David Wilkerson“During a recent time of great personal testing, I asked the Lord, ‘If there are lessons I need to know from this present trial, please teach me.’

“The Spirit spoke clearly to my heart: ‘Your present affliction has nothing to do with chastening. In fact, it has nothing at all to do with this world. Your intense, long-lasting trial has to do with eternity. I am preparing you for your service and ministry in My Kingdom.’

“Dear saint, I believe we are being weaned from everything that is of this world. The pains we are experiencing right now are awful birth pangs. God has allowed us to be so weakened of human strength that we will stop all our striving and let Him take us the rest of the way.” —David Wilkerson

An End To Tears

No more tearsI was asked the age-old question: Why is there suffering and pain? This is usually accompanied by the other often-pondered question: Why do bad things happen to good people?

I’m not sure that I can answer that one, because I’m not a “good” person. I’m a sinner. I’ve messed up more time than I can count, and it is only by God’s mercy that His righteous judgment hasn’t consumed me.

Here’s what I do know:

  • God loves me so much that He sent His Son to rescue me—John 3:16-17
  • I am of immeasurable value to my Heavenly Father—Luke 12:6-7
  • Suffering on earth is temporal; rewards in Heaven are eternal—Romans 8:18
  • God develops something in my through suffering that I could learn in no other way—Romans 5:3-4
  • God can be glorified through my suffering if I will let Him—John 9:1-3; 11:3-6

I also know that Jesus is Perfection. If anyone ever deserved to not have anything bad happen to them, it was Him. And yet He was rejected by His family (Mark 3:21), betrayed by one of His companions (John 13:21), abandoned by all His followers (Mark 14:50), and even felt the sting of God forsaking Him (Mark 15:34).

What makes this even more startling to me is that He knew all of this was coming (Isaiah 53:3; Luke 9:22; Matthew 26:54-56). But He went through all of that pain because His suffering meant He could become the prefect Intercessor and Mediator for our suffering (see Hebrews 5:7-9; 4:14-16).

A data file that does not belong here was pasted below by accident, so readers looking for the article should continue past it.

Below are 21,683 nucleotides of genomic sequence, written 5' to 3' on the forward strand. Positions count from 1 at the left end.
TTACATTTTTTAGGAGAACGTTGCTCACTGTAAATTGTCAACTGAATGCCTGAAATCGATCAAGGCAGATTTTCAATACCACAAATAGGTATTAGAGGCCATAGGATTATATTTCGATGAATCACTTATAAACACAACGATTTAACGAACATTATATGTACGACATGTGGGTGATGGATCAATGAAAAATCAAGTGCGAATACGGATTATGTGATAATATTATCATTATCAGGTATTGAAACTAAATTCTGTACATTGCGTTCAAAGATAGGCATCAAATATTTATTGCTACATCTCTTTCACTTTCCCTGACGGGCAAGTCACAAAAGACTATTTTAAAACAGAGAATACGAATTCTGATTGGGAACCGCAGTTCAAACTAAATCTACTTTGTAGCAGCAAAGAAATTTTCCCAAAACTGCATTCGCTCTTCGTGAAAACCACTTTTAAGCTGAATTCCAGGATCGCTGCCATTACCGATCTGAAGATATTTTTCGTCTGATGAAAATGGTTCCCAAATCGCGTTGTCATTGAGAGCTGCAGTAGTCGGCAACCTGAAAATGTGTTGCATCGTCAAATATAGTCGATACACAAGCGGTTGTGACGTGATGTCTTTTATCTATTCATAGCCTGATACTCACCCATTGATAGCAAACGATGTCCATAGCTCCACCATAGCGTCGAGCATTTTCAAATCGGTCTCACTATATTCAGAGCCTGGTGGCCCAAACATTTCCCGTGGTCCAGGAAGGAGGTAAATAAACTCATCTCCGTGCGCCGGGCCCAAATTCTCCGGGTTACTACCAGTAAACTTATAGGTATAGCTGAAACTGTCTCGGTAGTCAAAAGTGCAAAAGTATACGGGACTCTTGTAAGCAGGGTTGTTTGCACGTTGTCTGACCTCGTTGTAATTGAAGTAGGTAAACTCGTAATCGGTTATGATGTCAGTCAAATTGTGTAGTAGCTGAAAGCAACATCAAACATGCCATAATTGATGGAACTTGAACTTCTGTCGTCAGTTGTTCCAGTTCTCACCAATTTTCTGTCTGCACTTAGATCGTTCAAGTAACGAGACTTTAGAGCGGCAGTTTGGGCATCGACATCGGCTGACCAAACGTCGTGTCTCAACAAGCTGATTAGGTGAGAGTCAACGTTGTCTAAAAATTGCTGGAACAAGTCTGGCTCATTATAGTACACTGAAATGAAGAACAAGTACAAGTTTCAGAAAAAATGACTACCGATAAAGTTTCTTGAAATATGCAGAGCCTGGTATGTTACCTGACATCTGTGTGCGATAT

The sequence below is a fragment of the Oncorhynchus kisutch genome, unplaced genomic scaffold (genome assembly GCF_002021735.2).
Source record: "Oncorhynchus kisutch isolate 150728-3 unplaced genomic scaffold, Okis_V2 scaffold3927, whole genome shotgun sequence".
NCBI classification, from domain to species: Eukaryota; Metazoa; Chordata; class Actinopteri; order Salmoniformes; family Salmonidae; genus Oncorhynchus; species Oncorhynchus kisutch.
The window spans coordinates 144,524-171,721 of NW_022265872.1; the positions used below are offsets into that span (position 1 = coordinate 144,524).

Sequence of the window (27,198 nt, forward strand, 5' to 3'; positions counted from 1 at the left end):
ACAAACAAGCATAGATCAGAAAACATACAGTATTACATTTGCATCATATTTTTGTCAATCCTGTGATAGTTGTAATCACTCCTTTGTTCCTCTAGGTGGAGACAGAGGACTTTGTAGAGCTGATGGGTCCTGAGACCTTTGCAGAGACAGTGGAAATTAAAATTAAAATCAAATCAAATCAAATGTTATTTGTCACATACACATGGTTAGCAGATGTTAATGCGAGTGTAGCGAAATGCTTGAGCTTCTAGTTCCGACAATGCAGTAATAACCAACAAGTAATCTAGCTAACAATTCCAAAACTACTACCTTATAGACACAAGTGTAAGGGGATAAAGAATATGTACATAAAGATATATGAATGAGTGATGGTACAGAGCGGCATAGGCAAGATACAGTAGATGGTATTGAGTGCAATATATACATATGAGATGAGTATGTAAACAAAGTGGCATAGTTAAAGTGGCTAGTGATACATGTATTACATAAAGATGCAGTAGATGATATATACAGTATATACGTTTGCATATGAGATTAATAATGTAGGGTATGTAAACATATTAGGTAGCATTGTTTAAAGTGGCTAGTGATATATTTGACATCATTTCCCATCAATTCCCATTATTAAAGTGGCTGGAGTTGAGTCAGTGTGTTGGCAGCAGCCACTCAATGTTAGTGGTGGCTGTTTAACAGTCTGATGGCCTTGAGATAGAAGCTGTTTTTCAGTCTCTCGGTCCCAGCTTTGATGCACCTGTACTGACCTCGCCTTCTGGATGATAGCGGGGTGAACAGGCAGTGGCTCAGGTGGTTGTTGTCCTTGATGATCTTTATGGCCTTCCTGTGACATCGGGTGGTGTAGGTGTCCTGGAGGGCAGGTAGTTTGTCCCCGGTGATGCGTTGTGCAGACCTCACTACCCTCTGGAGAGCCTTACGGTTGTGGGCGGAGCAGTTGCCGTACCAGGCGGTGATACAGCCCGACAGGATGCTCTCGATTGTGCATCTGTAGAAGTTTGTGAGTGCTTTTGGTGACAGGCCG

Jesus us told us, “In this world you will have trouble. But take heart! I have overcome the world” (John 16:33).

And the last book in the Bible promises that eventually God’s children will have every tear wiped away! There will be no more death, no more mourning, no more crying, and no more pain! (Revelation 21:4)

In the midst of your pain, hold tightly to the One Who loves you so much and is interceding for you!

If you are near Cedar Springs this coming weekend, and you don’t have a home church, I would love for you to join us as we continue to learn about the greatest words ever spoken.

Links & Quotes

link quote

“We may ignore but can nowhere evade the presence of God. The world is crowded with Him. He walks everywhere incognito.” —C.S. Lewis

“It has been the Cross which has revealed to good men that their goodness has not been good enough.” ―Johann Hieronymus Schroeder

“God did not die for man because of some value He perceived in him. The value of each human soul considered simply in itself, out of relation to God, is zero. As St. Paul writes, to have died for valuable men would have been not divine but merely heroic; but God died for sinners. He loved us not because we were lovable, but because He is Love.” ―C.S. Lewis

“Your tribulations will yet yield you music.” —Charles Spurgeon